One tailwind: rents are still rising, which could spur those who have the means to make a down payment to buy a home. Whether sales pick up in 2015 depends on whether buyers begin to put up more entry level homes, and whether more pent-up demand for housing is released.
According to a leading real estate tracker, “we’re stable”!
Great news! The Case-Shiller Index tells us that we ended 2014 on a stable note. Their latest data which tracks prices nationwide and in 20 major cities, reported prices grew 4.6% in October compared to a year earlier. That’s the slowest pace
since September 2012, but one which many economists say is healthier for both buyers and sellers than the double-digit growth seen this time last year.
From September to October, prices climbed 0.7% after seasonal adjustments are taken into account, though some economists say those adjustments are overly generous. Of the 20 cities Case-Shiller tracks, gains were strongest in San Francisco and Tampa, Fla.; weakest in Chicago and Cleveland.
In the Los Angeles area, prices were up 4.9% year over year, also the slowest annual gain since September 2012. Prices here ticked up 1.6% in October after being basically flat the last three months, and now sit at levels last seen in December 2007.
The report suggests that the housing market is hitting a good balance heading into the new year on a national level. Watch for the latest real estate news and trends in your neighborhood in The SchifferLine.
How were your holidays? Our Canadian Adventure!
As some of you may know, my sister lives in West Vancouver, British Columbia, Canada. For thepast 20 months, she & my brother in law have been totally renovating their home after taking it down to the studs (it was to be done in 12 months, and they are about 75% finished today)! You also may not know that I am very lucky to have a 92 year old Mom who lives near Century City and is in generally great shape! Mom & I traveled to Canada to spend the holidays with the rest of our family and had a FABULOUS time! My sister’s home is amazing and because the guest portion of her house is not done, we stayed at the Shangri La Hotel in downtown Vancouver and were treated like Queens for the entire stay. The weather was great in that we only had about ½ day of drizzle and the rest of the time it wasn’t any colder there than it was here! I would love to hear some of your holiday stories.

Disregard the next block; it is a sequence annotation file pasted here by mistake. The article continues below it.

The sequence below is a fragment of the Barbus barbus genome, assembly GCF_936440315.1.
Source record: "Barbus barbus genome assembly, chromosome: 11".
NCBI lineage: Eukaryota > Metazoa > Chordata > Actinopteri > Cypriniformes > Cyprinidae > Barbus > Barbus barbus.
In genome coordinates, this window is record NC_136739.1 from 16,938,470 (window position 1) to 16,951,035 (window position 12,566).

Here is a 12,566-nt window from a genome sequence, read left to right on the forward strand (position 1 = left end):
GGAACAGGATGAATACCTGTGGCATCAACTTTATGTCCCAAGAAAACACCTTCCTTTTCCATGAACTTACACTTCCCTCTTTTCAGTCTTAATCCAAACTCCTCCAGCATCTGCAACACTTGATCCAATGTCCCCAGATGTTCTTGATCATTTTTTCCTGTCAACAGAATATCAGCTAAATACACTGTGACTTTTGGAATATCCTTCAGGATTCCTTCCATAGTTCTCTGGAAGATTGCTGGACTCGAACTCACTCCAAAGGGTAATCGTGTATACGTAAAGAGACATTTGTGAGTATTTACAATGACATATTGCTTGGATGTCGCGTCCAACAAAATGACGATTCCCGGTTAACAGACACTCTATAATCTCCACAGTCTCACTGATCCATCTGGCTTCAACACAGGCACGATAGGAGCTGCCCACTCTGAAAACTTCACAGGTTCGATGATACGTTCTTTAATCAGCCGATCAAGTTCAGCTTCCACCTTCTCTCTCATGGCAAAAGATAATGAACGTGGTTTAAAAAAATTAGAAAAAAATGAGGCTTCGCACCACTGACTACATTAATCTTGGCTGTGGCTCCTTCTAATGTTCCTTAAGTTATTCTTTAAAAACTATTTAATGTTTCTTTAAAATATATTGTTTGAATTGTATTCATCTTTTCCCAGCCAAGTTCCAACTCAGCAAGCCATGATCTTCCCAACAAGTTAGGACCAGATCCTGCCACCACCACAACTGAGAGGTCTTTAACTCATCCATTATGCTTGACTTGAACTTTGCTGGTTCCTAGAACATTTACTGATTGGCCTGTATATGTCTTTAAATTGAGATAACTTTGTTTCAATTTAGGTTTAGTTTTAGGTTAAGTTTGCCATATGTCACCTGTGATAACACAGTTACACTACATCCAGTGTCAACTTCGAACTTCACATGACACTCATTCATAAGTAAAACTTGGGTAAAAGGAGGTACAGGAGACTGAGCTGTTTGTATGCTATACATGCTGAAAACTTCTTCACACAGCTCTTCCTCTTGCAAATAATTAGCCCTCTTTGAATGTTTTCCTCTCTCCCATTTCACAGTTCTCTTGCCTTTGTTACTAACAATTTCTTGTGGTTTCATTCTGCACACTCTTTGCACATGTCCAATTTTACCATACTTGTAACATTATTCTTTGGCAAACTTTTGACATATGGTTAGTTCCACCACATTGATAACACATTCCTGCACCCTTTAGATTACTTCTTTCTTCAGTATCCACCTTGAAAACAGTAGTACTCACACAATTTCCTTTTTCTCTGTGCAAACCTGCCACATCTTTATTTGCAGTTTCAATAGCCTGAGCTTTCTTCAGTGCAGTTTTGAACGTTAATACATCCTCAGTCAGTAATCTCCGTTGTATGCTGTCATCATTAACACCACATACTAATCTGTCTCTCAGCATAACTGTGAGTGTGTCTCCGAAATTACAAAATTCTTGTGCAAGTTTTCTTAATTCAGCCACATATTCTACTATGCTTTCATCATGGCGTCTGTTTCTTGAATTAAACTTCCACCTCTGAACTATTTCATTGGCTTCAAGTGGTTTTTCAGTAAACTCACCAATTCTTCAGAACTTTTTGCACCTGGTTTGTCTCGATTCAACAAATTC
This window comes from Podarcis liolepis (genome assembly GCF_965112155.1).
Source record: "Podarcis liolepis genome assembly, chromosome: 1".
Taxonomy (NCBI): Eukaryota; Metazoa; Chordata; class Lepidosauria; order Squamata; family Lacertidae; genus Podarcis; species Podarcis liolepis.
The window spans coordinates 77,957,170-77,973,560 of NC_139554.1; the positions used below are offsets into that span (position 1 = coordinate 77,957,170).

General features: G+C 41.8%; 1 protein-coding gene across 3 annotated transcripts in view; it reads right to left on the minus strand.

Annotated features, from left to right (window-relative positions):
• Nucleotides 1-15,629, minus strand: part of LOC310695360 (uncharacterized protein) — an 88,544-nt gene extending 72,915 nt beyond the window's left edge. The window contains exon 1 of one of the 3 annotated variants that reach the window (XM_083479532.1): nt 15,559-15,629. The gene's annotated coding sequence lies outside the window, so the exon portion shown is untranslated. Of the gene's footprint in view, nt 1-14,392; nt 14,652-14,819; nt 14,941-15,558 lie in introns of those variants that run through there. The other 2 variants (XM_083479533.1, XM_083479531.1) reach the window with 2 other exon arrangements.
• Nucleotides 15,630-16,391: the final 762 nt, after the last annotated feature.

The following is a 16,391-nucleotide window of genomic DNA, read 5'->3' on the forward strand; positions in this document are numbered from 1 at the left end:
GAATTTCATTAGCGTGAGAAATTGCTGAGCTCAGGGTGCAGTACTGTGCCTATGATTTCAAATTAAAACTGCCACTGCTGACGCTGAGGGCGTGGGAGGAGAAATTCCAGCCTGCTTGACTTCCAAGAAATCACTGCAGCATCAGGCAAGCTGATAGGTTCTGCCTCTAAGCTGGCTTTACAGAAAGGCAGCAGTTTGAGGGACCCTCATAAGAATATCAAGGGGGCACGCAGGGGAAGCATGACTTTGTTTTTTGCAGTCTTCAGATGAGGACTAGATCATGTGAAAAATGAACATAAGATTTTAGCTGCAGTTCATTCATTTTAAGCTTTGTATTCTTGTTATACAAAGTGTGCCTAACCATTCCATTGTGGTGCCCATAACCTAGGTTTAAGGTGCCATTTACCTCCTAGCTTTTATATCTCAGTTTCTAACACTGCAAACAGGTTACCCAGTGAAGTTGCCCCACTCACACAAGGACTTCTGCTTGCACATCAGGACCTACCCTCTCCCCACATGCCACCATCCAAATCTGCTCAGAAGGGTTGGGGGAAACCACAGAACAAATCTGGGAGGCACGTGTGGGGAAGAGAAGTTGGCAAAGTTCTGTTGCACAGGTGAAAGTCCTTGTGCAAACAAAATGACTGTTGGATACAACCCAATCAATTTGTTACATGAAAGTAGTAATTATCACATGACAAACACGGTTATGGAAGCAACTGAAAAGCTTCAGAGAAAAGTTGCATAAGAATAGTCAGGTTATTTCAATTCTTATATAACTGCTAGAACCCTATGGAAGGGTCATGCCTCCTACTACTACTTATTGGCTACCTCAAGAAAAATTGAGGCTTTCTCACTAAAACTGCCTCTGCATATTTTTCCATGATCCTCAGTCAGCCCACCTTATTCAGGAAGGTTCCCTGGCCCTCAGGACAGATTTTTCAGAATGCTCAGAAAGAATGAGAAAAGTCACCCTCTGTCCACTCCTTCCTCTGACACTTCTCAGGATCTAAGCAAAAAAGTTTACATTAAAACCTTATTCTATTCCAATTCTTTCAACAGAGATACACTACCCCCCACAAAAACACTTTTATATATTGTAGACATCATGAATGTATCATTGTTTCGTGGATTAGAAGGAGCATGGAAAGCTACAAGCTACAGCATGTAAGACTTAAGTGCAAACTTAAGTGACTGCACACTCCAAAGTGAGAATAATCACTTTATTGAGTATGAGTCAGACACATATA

Now that it is back to work and reality, I am busy. This looks like it will be an awesome year for me & my clients. The home I listed in mid November in Mountaingate is in escrow, and I am in the process of preparing other properties to go on the market in the nextmonth or so. Also I am instituting a new program whereby for every closed transaction where I represent either the buyer or seller, I will be making a donation in that clients name to a local charity of their choice! I am very much looking forward to representing you or someone you know in a real estate transaction so that we can both give something back. Please check out my facebook page – carole.schiffer.realtor@facebook. com, email me a firstname.lastname@example.org or give me a call at 310 442-1384. I look forward to hearing from you.